First, there are an awful lot of entities that fall somewhere in the middle, once you get away from the canonical examples of Google Search (aggregator) and Microsoft Windows (platform). It feels like you can often argue about which category something falls into. (Thompson makes a distinction between level 1, level 2, and level 3 aggregators, which has to do wi…
For more on this, see “The Moat Map”, which delves into distinguishing between these categories (aggregator vs platform) and the extremity of a competitor’s categorization (commoditized vs differentiated supply).
In addition, with respect to regulating aggregators, see also “The Principal-Agent Problem and the Chinese Wall Solution”.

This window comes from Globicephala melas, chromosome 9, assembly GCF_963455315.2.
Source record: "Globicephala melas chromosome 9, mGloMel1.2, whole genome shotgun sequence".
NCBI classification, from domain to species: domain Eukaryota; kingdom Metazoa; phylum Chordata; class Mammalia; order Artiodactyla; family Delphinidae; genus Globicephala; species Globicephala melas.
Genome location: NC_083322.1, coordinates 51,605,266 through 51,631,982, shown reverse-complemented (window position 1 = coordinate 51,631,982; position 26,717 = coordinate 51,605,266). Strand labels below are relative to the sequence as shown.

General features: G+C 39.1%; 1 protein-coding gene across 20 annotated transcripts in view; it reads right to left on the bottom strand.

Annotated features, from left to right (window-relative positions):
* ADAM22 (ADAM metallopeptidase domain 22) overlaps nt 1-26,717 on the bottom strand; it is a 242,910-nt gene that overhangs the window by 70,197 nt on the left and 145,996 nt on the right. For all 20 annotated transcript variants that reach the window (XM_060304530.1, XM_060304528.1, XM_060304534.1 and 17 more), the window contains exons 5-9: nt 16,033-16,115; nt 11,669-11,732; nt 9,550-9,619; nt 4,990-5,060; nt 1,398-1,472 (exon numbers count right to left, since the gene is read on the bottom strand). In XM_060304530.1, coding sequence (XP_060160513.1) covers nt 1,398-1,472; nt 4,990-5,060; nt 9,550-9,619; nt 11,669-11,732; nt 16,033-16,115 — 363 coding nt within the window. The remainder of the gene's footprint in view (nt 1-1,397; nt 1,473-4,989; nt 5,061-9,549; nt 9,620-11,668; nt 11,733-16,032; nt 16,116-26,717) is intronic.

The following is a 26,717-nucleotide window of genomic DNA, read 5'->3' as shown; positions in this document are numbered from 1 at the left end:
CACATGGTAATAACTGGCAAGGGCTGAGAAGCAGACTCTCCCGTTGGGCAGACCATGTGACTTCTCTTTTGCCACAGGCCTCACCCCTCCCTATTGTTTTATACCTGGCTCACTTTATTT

Taken together, those two articles answer your subsequent questions, including:
[Tim Wu:] So iOS is a platform in Thompson’s language because you cannot publish iPhone apps without it. But then the App Store curates stuff and helps you find things you want using search. Thompson refers to the App Store as an aggregator. But does this mean that if you add a search function to any platform then it becomes an aggregator, too? If Bill Gates had, in the ’90s, thrown up an Application Store on Windows would he have been both an aggregator and a platform? What does that tell us about the antitrust action then? […]
Similarly, Thompson describes YouTube as an aggregator (level 2 or 3, I think) but it has obvious platform tendencies too.
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